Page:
When it became apparent that he would not have a second son to offer, the judge amended his part of the agreement and put forth his nephew, who was his godson and heir. The inheritance from Mr. Armstrong must have been an excellent one for his older brother’s second son. Was Mr. Armstrong’s older brother still alive? Could he speak to the strange secret betrothal of his own son? Papa’s journal indicated the brother was a part of the plan.
Papa had met Mr. Armstrong’s nephew once again before the uncle died. He reiterated that he was a good man, stalwart in his occupation, and handsome. She was delighted with the last. One could do worse than be forced to marry a handsome man. Papa felt them to be a perfect match: their dispositions were exact complements, and they had many interests in common. With her father’s assurances, she could not help but let those statements calm the turning of her stomach and the tremor in her chest. She had no other information upon which to depend. She could not fret for months upon the prospect. That would do her no good at all.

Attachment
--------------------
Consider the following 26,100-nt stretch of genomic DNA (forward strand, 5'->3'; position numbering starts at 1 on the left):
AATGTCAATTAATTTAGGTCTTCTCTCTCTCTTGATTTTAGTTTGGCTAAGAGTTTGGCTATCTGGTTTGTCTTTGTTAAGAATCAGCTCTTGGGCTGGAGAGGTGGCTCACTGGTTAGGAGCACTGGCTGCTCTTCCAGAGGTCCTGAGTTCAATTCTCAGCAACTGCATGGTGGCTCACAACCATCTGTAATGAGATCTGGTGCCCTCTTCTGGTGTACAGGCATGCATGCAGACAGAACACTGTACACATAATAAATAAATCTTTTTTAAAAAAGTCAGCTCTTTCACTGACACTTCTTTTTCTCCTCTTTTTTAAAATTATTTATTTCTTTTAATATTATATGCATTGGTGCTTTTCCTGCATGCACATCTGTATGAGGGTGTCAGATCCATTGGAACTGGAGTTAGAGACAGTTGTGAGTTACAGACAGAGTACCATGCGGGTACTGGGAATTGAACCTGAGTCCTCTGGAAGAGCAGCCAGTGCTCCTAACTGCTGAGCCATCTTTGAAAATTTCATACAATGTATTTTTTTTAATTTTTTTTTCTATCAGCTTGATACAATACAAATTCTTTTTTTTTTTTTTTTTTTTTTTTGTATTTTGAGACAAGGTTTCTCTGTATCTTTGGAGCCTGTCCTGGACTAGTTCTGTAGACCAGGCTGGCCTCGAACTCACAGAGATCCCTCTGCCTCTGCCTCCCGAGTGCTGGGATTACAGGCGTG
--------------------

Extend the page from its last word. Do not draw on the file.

The sole barrister of her acquaintance was Mr. Fitzwilliam Darcy. Would she mind if her betrothed was Mr. Fitzwilliam? He, too, was handsome and a dedicated professional—a perfect match when he was intent on amiability—but his moods were unpredictable. There must be a hundred barristers in London whose uncles attended Cambridge. How many had an unmarried uncle who was a judge? Mr. Fitzwilliam and Mr. Darcy had mentioned one uncle, the Earl of Matlock. Their father was not alive, given that the scoundrel of a man was master of Pemberley. For that reason, Mr. Fitzwilliam was doubtful as the identity of her mystery betrothed. No, her future husband was a stranger, someone she would not meet for another two and a half months.